On 26th October 2016, the Great British Bake Off (GBBO) finally came to an end on the BBC. In its seven series, the show has become a national institution, credited with the sharp rise of the popularity of home baking in the UK. In this guest blog, Laura Clancy discusses the significance of the inclusion of the royal family in the 2016 finale, and how this can be interpreted as a cultural crafting of nationhood.
Posts Tagged ‘social class’
Like many researchers, at CelebYouth, we hope that our research is not just academic but can play a small part in social change. Through telling stories about the young people who participated in our study, we hope that those who read or hear them will gain a greater understanding of social inequality and be provoked to act. These are huge aspirations, but we see ourselves working within a collective of critical social researchers and see this change as something we do together through collaboratively building ideas and analysis. With these goals in mind, when we tell stories about our research participants, we usually seek to do so in ways that generate empathy in readers and listeners. But in this post, I suggest that provoking alienation may be a better strategy.
Talk of aspiration has been running through social policy in the United Kingdom and beyond for decades. Labour and Conservative politicians see it as a way to address inequality and to get working-class people to become more socially mobile. Prime Minister David Cameron called the UK an ‘aspiration nation’ and opposition leadership candidate Andy Burnham opened his campaign with his intention to make Labour ‘the party of aspiration’. In such pronouncements, aspiration remains alarmingly vague. In this guest post, Garth Stahl explores how we can use the theoretical tools of French sociologist Pierre Bourdieu to study the identity negotiations surrounding aspiration, and particularly the aspirations of working-class young men and their sense of value.
Although we completed the data collection for CelebYouth nearly two years ago, we are still working on the analysis. In particular, we are getting to grips with the rich and fascinating data from the 51 individual interviews we carried out with young people aged 14 to 17 across England. There are so many myths about young people’s aspirations – from the idea that these are low to the idea that they reflect an obsession with becoming famous. Although policymakers seem to want statistics, we believe that it is through stories of young people like those with whom we spoke that we can disrupt these ideas and show them to be the myths that they are. In this post Heather tells Homer’s story – one of just a few young people we met who aspired solely to traditionally working-class occupations. While this might mean that he figures in statistics as having ‘low aspirations’, his interview shows the importance of taking young people and their choices seriously rather than reducing them to clichés.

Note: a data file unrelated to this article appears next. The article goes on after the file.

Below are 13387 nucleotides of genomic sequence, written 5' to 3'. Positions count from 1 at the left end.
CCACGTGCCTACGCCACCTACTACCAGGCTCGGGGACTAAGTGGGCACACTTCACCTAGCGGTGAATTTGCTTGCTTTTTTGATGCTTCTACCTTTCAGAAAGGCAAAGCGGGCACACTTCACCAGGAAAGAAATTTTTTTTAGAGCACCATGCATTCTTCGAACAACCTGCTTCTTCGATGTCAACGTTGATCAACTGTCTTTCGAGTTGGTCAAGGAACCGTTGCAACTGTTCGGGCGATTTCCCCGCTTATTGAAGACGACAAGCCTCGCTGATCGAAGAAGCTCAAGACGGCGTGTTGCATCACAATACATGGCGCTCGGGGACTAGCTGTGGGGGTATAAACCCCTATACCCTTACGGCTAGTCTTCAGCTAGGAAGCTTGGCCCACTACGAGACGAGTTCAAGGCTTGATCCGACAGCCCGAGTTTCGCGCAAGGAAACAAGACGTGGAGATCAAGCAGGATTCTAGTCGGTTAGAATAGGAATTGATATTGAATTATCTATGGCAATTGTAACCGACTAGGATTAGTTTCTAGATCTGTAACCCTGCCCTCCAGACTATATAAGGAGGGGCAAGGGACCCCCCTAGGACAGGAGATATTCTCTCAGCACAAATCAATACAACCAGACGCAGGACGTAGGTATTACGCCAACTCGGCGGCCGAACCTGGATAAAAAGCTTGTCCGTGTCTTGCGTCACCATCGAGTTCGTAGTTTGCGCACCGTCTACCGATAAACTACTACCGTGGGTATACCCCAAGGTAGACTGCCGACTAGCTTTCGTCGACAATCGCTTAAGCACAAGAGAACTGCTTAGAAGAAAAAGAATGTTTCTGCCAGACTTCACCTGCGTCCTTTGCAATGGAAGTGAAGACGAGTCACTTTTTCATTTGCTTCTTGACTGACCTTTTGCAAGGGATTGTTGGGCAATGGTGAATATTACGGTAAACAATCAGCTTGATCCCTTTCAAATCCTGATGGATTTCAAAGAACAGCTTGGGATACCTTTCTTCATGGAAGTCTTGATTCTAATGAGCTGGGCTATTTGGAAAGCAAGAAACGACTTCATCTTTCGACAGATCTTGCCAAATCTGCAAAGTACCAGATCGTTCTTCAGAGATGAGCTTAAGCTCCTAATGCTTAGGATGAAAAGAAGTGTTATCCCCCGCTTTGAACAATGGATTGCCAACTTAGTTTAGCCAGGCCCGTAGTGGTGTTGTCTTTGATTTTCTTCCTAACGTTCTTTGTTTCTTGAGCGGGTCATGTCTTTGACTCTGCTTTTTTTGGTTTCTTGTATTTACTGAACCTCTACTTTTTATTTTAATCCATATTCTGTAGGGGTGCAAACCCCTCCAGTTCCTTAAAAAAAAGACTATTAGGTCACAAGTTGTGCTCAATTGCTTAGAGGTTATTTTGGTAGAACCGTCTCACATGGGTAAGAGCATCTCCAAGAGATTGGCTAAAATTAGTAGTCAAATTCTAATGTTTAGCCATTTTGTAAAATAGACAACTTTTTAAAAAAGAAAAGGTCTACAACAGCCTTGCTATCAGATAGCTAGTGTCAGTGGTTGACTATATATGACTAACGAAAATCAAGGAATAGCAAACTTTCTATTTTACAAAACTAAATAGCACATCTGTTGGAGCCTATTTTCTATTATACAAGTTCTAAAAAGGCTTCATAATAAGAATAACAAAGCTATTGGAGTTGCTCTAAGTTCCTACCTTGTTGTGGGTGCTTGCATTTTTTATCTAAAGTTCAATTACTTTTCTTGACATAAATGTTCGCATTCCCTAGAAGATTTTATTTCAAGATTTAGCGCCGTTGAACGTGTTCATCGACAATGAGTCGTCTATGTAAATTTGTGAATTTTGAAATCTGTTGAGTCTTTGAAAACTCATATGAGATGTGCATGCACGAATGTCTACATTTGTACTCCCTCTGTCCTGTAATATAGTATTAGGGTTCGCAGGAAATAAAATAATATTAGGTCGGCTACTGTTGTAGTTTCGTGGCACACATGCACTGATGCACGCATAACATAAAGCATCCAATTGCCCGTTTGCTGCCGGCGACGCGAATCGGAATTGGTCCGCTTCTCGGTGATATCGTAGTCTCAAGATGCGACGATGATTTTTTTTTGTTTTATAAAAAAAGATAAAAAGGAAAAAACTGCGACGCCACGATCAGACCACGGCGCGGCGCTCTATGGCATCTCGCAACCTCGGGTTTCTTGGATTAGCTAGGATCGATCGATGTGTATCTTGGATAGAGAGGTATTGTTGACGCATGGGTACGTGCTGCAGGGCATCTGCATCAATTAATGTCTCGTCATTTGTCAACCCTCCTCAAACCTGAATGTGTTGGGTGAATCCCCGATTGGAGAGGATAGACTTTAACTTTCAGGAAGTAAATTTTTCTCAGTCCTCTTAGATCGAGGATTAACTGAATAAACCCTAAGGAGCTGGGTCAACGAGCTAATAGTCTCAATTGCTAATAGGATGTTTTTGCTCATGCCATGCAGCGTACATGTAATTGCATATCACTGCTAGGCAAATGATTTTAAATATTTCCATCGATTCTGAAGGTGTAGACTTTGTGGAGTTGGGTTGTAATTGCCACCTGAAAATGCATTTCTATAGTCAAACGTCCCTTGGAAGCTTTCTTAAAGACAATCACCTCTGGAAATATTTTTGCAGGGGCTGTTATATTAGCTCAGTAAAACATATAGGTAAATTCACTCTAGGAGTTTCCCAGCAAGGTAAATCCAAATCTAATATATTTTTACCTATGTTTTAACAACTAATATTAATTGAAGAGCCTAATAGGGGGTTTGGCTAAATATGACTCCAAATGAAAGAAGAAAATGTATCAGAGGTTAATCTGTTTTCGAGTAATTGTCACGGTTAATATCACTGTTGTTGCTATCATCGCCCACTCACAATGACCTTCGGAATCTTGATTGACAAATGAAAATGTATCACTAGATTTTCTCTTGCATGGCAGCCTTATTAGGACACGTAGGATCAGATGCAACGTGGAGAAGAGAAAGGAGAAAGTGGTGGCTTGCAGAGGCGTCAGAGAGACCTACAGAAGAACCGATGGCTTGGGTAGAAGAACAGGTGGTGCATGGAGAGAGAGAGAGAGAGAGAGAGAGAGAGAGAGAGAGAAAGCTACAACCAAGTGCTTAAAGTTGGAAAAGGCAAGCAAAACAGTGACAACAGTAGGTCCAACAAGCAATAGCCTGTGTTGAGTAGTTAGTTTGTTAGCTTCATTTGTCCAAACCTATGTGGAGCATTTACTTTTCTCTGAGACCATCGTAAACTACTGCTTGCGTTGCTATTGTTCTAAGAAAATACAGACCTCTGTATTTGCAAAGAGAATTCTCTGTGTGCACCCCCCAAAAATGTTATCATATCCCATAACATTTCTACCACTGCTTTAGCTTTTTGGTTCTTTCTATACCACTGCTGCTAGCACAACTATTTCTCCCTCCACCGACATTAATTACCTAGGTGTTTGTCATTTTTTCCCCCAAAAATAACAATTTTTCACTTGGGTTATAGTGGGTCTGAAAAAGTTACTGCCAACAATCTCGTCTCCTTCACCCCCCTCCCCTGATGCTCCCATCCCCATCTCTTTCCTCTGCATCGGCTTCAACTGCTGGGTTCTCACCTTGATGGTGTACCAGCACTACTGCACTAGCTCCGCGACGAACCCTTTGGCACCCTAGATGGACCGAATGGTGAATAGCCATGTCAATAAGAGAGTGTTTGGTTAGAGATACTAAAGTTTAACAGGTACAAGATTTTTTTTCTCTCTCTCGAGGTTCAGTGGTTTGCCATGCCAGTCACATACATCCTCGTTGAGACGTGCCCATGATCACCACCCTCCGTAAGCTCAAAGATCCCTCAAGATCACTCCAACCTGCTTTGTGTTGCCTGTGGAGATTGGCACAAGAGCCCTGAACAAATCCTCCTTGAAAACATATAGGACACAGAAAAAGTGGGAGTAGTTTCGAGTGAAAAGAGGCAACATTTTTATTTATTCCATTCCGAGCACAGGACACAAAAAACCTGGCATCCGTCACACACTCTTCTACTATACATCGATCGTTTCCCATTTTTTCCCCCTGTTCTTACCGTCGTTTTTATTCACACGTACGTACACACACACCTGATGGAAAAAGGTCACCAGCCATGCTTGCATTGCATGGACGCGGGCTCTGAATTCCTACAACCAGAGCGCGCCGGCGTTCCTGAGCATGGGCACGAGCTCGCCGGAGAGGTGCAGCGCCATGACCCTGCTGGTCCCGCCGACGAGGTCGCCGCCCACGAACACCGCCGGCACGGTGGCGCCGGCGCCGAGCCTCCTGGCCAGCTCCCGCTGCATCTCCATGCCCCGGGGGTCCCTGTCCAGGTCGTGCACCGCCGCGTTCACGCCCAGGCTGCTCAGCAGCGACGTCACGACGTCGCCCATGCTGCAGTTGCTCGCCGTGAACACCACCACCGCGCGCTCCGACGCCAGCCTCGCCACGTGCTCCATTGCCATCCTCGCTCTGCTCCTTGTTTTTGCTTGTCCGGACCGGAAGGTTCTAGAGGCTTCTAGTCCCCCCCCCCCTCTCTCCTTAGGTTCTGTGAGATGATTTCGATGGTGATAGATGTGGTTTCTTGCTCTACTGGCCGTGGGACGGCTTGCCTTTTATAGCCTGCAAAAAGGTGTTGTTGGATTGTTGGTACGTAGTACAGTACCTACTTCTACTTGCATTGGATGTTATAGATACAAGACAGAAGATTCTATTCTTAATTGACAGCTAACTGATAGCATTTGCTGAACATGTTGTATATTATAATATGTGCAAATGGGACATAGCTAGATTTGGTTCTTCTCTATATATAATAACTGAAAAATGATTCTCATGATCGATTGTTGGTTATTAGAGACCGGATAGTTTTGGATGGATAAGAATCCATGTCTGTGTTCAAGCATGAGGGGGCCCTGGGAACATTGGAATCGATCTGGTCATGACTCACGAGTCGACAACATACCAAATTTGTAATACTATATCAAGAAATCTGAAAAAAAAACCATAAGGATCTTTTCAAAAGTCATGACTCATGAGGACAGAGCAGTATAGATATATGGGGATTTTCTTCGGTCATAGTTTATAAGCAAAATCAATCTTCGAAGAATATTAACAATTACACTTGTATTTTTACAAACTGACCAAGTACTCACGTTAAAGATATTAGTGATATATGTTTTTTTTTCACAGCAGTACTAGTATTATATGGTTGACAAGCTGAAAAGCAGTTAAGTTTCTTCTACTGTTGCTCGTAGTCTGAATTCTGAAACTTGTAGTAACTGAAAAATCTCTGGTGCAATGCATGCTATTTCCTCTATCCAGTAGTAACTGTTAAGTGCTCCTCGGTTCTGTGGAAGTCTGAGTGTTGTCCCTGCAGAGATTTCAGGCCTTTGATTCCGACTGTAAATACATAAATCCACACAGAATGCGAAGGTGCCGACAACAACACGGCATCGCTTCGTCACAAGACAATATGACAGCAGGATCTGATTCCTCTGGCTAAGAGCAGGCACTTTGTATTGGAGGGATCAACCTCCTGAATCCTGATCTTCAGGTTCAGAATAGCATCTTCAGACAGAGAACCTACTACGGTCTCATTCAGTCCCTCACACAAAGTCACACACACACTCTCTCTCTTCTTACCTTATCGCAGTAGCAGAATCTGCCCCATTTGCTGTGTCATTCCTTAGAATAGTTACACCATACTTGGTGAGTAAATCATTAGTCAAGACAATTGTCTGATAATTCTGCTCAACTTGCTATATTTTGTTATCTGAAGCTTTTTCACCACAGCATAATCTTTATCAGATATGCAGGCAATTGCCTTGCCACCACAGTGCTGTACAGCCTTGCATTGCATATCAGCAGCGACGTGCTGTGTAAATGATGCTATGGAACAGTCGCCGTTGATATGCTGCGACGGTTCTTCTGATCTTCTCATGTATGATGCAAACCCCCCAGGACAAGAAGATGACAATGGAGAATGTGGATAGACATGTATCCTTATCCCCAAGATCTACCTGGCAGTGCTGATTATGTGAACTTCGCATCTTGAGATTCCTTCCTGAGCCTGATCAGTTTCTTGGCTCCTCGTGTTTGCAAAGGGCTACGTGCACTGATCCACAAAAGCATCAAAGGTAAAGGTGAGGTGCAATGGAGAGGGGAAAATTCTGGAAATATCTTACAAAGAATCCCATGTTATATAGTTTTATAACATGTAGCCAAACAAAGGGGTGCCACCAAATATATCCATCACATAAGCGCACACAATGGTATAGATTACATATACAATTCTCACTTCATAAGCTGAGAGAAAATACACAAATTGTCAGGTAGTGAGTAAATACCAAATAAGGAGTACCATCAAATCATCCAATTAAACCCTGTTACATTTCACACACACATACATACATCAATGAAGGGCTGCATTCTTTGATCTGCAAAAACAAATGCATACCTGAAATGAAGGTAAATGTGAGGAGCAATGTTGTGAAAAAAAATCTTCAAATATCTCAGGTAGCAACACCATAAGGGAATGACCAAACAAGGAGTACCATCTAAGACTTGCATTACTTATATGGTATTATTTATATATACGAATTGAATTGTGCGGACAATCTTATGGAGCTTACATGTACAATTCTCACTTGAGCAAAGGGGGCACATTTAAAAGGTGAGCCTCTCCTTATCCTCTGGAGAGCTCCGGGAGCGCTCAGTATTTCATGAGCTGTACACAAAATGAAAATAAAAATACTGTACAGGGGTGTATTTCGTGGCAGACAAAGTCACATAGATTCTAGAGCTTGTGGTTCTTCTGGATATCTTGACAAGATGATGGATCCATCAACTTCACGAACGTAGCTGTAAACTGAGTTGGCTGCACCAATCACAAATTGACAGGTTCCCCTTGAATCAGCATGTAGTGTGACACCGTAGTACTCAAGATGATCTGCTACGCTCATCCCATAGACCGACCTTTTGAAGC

In recent years there has been increasingly widespread debate about the ‘appropriateness’ of young people’s ambitions within areas such as the media, politics and education. In this blog post Sarah Hill looks at narratives of femininity and aspiration in the British film Kicks, exploring how the film deals with the classed and gendered nature of dominant notions of girls’ aspirations and success in the twenty-first century.
Last week, Laura and Kim were invited to speak at a brilliant one-day conference organised by CRESC and the University of Manchester, entitled ‘A sense of inequality’. They drew on findings from the project to attend to young people’s everyday negotiations and understandings of inequality. In this short blog post, Laura and Kim give a brief report on their presentation and the day itself.